Characterisation of mesenchymal cells from osteophytes in osteoarthritis
Singh, Sanjleena (2009) Characterisation of mesenchymal cells from osteophytes in osteoarthritis. PhD thesis, Queensland University of Technology.
Osteophytes form through the process of chondroid metamorphosis of fibrous tissue followed by endochondral ossification. Osteophytes have been found to consist of three different mesenchymal tissue regions including endochondral bone formation within cartilage residues, intra-membranous bone formation within fibrous tissue and bone formation within bone marrow spaces. All these features provide evidence of mesenchymal stem cells (MSC) involvement in osteophyte formation; nevertheless, it remains to be characterised. MSC from numerous mesenchymal tissues have been isolated but bone marrow remains the “ideal” due to the ease of ex vivo expansion and multilineage potential. However, the bone marrow stroma has a relatively low number of MSC, something that necessitates the need for long-term culture and extensive population doublings in order to obtain a sufficient number of cells for therapeutic applications. MSC in vitro have limited proliferative capacity and extensive passaging compromises differentiation potential. To overcome this barrier, tissue derived MSC are of strong interest for extensive study and characterisation, with a focus on their potential application in therapeutic tissue regeneration. To date, no MSC type cell has been isolated from osteophyte tissue, despite this tissue exhibiting all the hallmark features of a regenerative tissue. Therefore, this study aimed to isolate and characterise cells from osteophyte tissues in relation to their phenotype, differentiation potential, immuno-modulatory properties, proliferation, cellular ageing, longevity and chondrogenesis in in vitro defect model in comparison to patient matched bone marrow stromal cells (bMSC). Osteophyte derived cells were isolated from osteophyte tissue samples collected during knee replacement surgery. These cells were characterised by the expression of cell surface antigens, differentiation potential into mesenchymal lineages, growth kinetics and modulation of allo-immune responses. Multipotential stem cells were identified from all osteophyte samples namely osteophyte derived mesenchymal stem cells (oMSC). Extensively expanded cell cultures (passage 4 and 9 respectively) were used to confirm cytogenetic stability and study signs of cellular aging, telomere length and telomerase activity. Cultured cells at passage 4 were used to determine 84 pathway focused stem cell related gene expression profile. Micro mass pellets were cultured in chondrogenic differentiation media for 21 days for phenotypic and chondrogenic related gene expression. Secondly, cell pellets differentiated overnight were placed into articular cartilage defects and cultured for further 21 days in control medium and chondrogenic medium to study chondrogenesis and cell behaviour. The surface antigen expression of oMSC was consistent with that of mesenchymal stem cells, such as lacking the haematopoietic and common leukocyte markers (CD34, CD45) while expressing those related to adhesion (CD29, CD166, CD44) and stem cells (CD90, CD105, CD73). The proliferation capacity of oMSC in culture was superior to that of bMSC, and they readily differentiated into tissues of the mesenchymal lineages. oMSC also demonstrated the ability to suppress allogeneic T-cell proliferation, which was associated with the expression of tryptophan degrading enzyme indoleamine 2,3 dioxygenase (IDO). Cellular aging was more prominent in late passage bMSC than in oMSC. oMSC had longer telomere length in late passages compared with bMSC, although there was no significant difference in telomere lengths in the early passages in either cell type. Telomerase activity was detectable only in early passage oMSC and not in bMSC. In osteophyte tissues telomerase positive cells were found to be located peri vascularly and were Stro-1 positive. Eighty-four pathway-focused genes were investigated and only five genes (APC, CCND2, GJB2, NCAM and BMP2) were differentially expressed between bMSC and oMSC. Chondrogenically induced micro mass pellets of oMSC showed higher staining intensity for proteoglycans, aggrecan and collagen II. Differential expression of chondrogenic related genes showed up regulation of Aggrecan and Sox 9 in oMSC and collagen II in bMSC. The in vitro defect models of oMSC in control medium showed rounded and aggregated cells staining positively for proteoglycan and presence of some extracellular matrix. In contrast, defects with bMSC showed fragmentation and loss of cells, fibroblast-like cell morphology staining positively for proteoglycans. For defects maintained in chondrogenic medium, rounded, aggregated and proteoglycan positive cells were found in both oMSC and bMSC cultures. Extracellular matrix and cellular integration into newly formed matrix was evident only in oMSC defects. For analysis of chondrocyte hypertrophy, strong expression of type X collagen could be noticed in the pellet cultures and transplanted bMSC. In summary, this study demonstrated that osteophyte derived cells had similar properties to mesenchymal stem cells in the expression of antigen phenotype, differential potential and suppression of allo-immune response. Furthermore, when compared to bMSC, oMSC maintained a higher proliferative capacity due to a retained level of telomerase activity in vitro, which may account for the relatively longer telomeres delaying growth arrest by replicative senescence compared with bMSC. oMSC behaviour in defects supported chondrogenesis which implies that cells derived from regenerative tissue can be an alternative source of stem cells and have a potential clinical application for therapeutic stem cell based tissue regeneration.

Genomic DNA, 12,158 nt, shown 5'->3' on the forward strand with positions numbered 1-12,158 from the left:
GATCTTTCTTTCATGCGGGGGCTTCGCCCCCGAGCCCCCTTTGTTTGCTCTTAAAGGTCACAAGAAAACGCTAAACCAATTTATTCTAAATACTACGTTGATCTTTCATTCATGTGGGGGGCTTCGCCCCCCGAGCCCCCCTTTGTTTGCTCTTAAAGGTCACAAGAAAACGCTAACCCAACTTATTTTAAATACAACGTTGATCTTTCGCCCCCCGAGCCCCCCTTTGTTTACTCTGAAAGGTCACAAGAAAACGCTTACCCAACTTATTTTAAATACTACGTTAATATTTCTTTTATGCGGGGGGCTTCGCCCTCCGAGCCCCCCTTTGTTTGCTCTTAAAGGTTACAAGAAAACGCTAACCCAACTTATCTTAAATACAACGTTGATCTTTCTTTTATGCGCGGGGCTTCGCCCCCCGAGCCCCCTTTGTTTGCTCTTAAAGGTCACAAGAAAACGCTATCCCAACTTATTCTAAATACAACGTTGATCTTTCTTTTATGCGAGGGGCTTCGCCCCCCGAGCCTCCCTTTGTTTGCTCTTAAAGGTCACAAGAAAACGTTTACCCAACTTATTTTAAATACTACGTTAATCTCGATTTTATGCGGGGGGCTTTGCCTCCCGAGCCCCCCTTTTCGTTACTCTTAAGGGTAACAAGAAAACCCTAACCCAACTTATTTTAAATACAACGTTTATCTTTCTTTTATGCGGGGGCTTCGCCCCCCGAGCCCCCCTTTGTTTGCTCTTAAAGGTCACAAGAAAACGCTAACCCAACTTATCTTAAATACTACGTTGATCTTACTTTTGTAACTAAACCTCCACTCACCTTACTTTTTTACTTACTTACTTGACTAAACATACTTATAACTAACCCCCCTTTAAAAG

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|Item Type:||QUT Thesis (PhD)|
|Supervisor:||Xiao, Yin & Crawford, Ross|
|Keywords:||osteophyte, mesenchymal stem cells, tissue derived cells, allo-immune response,osteoarthritis, telomere length, telomerase activity, longevity, senescence,chondrogenesis, cell integration, cartilage, gene expression, differentiation,osteogenesis, cartilage defect model|
|Divisions:||Past > QUT Faculties & Divisions > Faculty of Built Environment and Engineering
Current > Institutes > Institute of Health and Biomedical Innovation
Past > Schools > School of Engineering Systems
|Institution:||Queensland University of Technology|
|Deposited On:||12 Mar 2010 05:40|
|Last Modified:||28 Oct 2011 19:55|